For decades, Marcia Gay Harden has brought light to the human condition through countless roles on screen and stage, including Pollock (for which she won an Oscar for Best Supporting Actress), Mystic River, Into the Wild, and, most recently, the CBS drama Code Black. Now she’s bringing that same attention to her new partnership with Notes to Remember, a campaign designed to raise awareness of the early stages of Alzheimer’s disease, and it’s a partnership borne of Harden’s personal experiences.
“My mother suffers from Alzheimer’s,” Harden tells Yahoo Celebrity. “I was able to partner with Notes to Remember to bring awareness to the early stages of Alzheimer’s because it’s deeply important to me — the early signs are hard to distinguish from old age.”
Notes to Remember not only aims to help people identify the early stages of Alzheimer’s disease, but also helps them understand what to do during those early stages. The corresponding website helps to dispel myths and talks about facts while offering options and, in some cases, directing people to clinical trials that could help. As Harden puts it, “There are so many good things about the campaign. It’s important to be a part of it.”
Some of the first symptoms of my mom’s Alzheimer’s disease that I noticed were her losing the ability to do things she once loved. To learn more about the earliest signs and symptoms of Alzheimer’s disease, visit NotesToRemember.com. #Sponsored http://bit.ly/2mTRJAE
A post shared by Marcia Gay Harden (@mgh_8) on Mar 23, 2017 at 8:58am PDT
Alzheimer’s disease is a neurological illness that affects thinking, independence, and everyday activities, and it affects millions of people. But most concerning is how the early signs can be confused with the usual signs of aging, or even mistaken for other diseases and disorders.
“People can mix it up with dementia and other neurological disorders,” Harden says. “It’s progressive, and it progresses at different rates for different people. I think people are typically in denial about it because they’re afraid of it, so people think it’s normal aging. But it’s a very different thing. Repetitive forgetfulness about important details means people can’t live life in the same way, and it interferes with daily life.”
Harden also notes that another common misconception is that once the disease is identified, it’s easy to deal with. In fact, it’s something that affects the entire family. “It’s an enormous undertaking — it’s basically a family disease,” Harden explains. “If you’re alone, or if you’re with your partner, they can be inured to the signs and symptoms. But then the kids come home for a visit and haven’t seen their parents, they notice the differences because it’s more apparent. It’s important to have resources to help the family and the Alzheimer’s sufferer, that’s what the campaign is about.”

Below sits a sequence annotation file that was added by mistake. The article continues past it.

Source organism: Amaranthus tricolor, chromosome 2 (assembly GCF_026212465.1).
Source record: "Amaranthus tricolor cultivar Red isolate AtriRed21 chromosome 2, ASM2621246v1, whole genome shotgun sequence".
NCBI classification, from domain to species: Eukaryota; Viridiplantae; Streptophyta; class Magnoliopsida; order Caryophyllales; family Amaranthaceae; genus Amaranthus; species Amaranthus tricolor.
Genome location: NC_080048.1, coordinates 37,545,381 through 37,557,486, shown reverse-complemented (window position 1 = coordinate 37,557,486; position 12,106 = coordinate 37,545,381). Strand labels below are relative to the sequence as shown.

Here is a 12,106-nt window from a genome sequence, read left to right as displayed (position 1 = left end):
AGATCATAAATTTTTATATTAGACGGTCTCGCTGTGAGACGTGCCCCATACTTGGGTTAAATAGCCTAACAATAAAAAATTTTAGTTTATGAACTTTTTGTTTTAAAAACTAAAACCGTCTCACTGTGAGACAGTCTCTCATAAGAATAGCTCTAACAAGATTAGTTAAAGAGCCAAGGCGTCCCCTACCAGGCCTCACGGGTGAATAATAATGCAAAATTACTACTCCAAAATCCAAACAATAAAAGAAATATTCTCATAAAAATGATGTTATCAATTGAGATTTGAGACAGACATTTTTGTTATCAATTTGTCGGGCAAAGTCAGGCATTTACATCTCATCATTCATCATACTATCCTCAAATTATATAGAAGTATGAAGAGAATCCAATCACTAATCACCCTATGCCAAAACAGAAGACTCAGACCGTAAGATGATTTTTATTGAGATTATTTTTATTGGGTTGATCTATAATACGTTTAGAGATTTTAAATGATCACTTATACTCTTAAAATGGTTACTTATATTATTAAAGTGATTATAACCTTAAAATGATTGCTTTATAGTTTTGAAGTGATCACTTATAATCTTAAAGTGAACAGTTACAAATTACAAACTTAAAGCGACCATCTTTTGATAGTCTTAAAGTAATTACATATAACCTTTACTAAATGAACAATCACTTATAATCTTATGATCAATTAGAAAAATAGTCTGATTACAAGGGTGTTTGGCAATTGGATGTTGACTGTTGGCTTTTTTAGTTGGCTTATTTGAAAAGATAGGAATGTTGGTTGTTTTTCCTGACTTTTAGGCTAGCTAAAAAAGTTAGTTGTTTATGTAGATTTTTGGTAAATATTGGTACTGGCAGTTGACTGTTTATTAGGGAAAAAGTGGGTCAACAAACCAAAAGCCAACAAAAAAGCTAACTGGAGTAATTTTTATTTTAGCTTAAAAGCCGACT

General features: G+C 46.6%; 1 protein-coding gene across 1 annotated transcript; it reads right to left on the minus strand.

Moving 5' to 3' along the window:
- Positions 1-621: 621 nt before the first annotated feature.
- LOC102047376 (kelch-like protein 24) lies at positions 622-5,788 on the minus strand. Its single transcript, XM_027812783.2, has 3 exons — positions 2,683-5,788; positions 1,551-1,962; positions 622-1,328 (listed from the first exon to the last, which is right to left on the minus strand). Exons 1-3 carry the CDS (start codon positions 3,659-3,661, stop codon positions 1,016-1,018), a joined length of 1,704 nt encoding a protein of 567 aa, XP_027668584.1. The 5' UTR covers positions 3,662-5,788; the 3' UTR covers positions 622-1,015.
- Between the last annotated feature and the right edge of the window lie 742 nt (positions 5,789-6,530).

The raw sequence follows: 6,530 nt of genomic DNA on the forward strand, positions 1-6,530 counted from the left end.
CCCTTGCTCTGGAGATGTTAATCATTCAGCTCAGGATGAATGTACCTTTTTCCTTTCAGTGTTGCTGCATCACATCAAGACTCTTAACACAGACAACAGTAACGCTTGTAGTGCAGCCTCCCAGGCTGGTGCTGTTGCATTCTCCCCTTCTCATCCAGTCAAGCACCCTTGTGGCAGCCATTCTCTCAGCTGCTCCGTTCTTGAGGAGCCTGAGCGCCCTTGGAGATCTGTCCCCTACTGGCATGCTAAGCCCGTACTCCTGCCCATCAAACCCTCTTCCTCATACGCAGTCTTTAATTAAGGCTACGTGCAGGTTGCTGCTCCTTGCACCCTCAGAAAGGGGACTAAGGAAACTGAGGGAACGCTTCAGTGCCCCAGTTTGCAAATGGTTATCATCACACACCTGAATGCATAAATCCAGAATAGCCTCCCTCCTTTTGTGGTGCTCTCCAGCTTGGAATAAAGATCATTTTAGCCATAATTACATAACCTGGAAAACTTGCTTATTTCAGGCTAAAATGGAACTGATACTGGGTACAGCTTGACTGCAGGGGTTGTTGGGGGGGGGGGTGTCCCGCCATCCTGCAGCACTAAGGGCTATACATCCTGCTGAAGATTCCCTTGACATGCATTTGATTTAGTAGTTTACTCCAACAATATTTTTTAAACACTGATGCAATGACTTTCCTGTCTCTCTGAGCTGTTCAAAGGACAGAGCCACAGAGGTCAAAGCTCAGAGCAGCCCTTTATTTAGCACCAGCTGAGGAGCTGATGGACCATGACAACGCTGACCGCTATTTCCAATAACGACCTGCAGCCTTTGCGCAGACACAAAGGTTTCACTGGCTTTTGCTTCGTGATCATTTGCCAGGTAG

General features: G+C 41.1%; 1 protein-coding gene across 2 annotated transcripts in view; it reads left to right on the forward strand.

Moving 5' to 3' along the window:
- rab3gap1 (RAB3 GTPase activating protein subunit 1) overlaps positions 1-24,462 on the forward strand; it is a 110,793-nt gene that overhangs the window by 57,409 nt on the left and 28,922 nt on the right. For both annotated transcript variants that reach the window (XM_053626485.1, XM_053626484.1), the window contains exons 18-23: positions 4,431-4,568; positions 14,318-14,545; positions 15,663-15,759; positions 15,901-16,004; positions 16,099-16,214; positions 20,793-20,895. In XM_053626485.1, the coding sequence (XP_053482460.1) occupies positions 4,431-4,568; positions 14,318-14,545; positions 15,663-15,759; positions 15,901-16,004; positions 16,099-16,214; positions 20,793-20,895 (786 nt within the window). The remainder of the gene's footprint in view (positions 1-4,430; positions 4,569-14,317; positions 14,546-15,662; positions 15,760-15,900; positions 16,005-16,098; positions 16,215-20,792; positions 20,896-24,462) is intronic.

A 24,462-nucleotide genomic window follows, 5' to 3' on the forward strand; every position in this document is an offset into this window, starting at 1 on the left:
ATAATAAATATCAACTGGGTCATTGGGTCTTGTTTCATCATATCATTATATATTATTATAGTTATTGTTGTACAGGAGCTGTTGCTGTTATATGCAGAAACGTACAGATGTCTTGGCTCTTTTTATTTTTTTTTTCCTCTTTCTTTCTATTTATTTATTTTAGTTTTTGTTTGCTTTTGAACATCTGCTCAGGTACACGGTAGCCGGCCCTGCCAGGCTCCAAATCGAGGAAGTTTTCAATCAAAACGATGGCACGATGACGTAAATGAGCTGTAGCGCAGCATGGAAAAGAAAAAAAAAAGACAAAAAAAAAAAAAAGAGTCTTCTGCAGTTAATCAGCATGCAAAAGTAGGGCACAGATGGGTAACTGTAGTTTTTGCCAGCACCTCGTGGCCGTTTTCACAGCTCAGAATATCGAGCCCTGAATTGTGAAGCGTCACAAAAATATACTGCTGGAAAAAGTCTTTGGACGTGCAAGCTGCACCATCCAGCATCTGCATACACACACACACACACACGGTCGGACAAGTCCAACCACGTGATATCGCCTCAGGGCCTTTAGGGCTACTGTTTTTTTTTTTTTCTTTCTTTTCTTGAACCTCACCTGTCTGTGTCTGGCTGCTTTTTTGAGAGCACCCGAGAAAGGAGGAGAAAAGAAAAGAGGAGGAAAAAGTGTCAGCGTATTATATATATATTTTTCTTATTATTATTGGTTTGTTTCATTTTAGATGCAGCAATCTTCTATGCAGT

It’s a subject matter Harden knows all too well, as her mother was diagnosed with Alzheimer’s at the age of 72. (“We’ve been dealing with it for at least 10 years, but I noticed the signs earlier than that,” Harden says.) Harden is upbeat but realistic about dealing with how the disease has been affecting her mother. She’s currently working on a memoir about her experiences in helping her mom through Alzheimer’s, not just to help others who are dealing with the disease, but also to cement her mother’s legacy.
A post shared by Marcia Gay Harden (@mgh_8) on Jul 24, 2016 at 2:05pm PDT
“I don’t want my mother’s legacy to be Alzheimer’s. I want her legacy to be the beauty of what she was before,” Harden states. “It’s been a blessing to work on the book for my mother and with my mother, because it’s about memory and calling back to different times in our childhood. She and I are incredible friends, and I remember that. She may not, but she remembers good feelings when I’m there. It’s about our travels, and I relate it to my mother’s flower arranging, so that’s what I’m writing about in the book. It’s wonderful. I love reading to her, and I love giving her that pleasure of reading to her.”
Harden, 57, also gives back to families who are dealing with Alzheimer’s and don’t know what to do. They talk with her about what they’re dealing with on a personal basis, and Harden discusses options and planning that they should look into, including how they should discuss things with their kids. She also advocates for estate planning and keeping an eye on the future, as things can deteriorate fast when a family member is dealing with the disease, and the family should be prepared as much as they can be every step of the way.
Many of Harden’s roles have dealt with personal struggles and tragedy, and Harden herself has been through difficulties, including having lost her nephew, niece, and former sister-in-law in an apartment fire in Queens, N.Y., back in 2003. But having dealt with so many emotions both on- and offscreen didn’t necessarily prepare her for her mother’s diagnosis.
“There’s no book about how to cope with it — it’s an individual journey for each person,” Harden shares. “I think I’m coping with it as a daughter, separate and outside of my work. It’s a daughter’s journey. By being an actress, I have the blessing of being able to use my name and celebrity recognition to hopefully make a change and be a part of eradicating this disease.
“This affects 5.4 million people,” she continues. “And then when you add family and caregivers, the number is larger — that’s a lot of people, and it’s supposed to double and triple in the next few years. The potential is devastating, so I’m grateful to the researchers and all the work being done.”
So how can people manage when going through difficult times like she has? Says Harden, “I’ll answer through my mother: Be in the moment. You may not be able to deal with the past or understand the future, but in the moment you’re present. So be in the moment with incredible compassion.”
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